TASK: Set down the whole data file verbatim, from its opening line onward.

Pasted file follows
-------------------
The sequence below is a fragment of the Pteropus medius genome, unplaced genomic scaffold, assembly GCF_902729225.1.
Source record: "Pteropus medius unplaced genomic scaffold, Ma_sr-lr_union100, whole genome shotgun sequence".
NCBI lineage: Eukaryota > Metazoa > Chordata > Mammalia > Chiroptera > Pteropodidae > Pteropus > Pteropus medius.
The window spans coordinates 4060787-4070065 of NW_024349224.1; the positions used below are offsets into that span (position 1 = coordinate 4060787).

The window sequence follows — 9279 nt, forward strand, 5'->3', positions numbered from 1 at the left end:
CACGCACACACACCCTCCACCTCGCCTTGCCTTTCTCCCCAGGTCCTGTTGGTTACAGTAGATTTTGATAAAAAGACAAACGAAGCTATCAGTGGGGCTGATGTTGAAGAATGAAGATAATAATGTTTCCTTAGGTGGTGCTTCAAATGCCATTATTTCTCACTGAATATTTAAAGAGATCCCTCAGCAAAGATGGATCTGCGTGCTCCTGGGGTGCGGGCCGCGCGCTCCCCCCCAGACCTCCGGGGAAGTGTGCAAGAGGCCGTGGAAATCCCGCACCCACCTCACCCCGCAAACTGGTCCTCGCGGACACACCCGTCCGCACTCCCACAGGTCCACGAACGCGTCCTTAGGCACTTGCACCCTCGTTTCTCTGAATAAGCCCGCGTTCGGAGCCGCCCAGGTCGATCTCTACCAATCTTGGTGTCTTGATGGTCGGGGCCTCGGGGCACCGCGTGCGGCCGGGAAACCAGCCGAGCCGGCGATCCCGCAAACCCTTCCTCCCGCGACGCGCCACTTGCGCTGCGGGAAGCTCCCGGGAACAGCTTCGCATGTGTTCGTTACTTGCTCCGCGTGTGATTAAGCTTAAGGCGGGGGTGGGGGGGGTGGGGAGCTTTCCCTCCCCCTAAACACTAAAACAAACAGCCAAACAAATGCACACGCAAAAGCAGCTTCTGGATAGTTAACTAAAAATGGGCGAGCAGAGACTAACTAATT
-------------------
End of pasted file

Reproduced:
The sequence below is a fragment of the Pteropus medius genome, unplaced genomic scaffold, assembly GCF_902729225.1.
Source record: "Pteropus medius unplaced genomic scaffold, Ma_sr-lr_union100, whole genome shotgun sequence".
NCBI lineage: Eukaryota > Metazoa > Chordata > Mammalia > Chiroptera > Pteropodidae > Pteropus > Pteropus medius.
The window spans coordinates 4060787-4070065 of NW_024349224.1; the positions used below are offsets into that span (position 1 = coordinate 4060787).

The window sequence follows — 9279 nt, forward strand, 5'->3', positions numbered from 1 at the left end:
CACGCACACACACCCTCCACCTCGCCTTGCCTTTCTCCCCAGGTCCTGTTGGTTACAGTAGATTTTGATAAAAAGACAAACGAAGCTATCAGTGGGGCTGATGTTGAAGAATGAAGATAATAATGTTTCCTTAGGTGGTGCTTCAAATGCCATTATTTCTCACTGAATATTTAAAGAGATCCCTCAGCAAAGATGGATCTGCGTGCTCCTGGGGTGCGGGCCGCGCGCTCCCCCCCAGACCTCCGGGGAAGTGTGCAAGAGGCCGTGGAAATCCCGCACCCACCTCACCCCGCAAACTGGTCCTCGCGGACACACCCGTCCGCACTCCCACAGGTCCACGAACGCGTCCTTAGGCACTTGCACCCTCGTTTCTCTGAATAAGCCCGCGTTCGGAGCCGCCCAGGTCGATCTCTACCAATCTTGGTGTCTTGATGGTCGGGGCCTCGGGGCACCGCGTGCGGCCGGGAAACCAGCCGAGCCGGCGATCCCGCAAACCCTTCCTCCCGCGACGCGCCACTTGCGCTGCGGGAAGCTCCCGGGAACAGCTTCGCATGTGTTCGTTACTTGCTCCGCGTGTGATTAAGCTTAAGGCGGGGGTGGGGGGGGTGGGGAGCTTTCCCTCCCCCTAAACACTAAAACAAACAGCCAAACAAATGCACACGCAAAAGCAGCTTCTGGATAGTTAACTAAAAATGGGCGAGCAGAGACTAACTAATT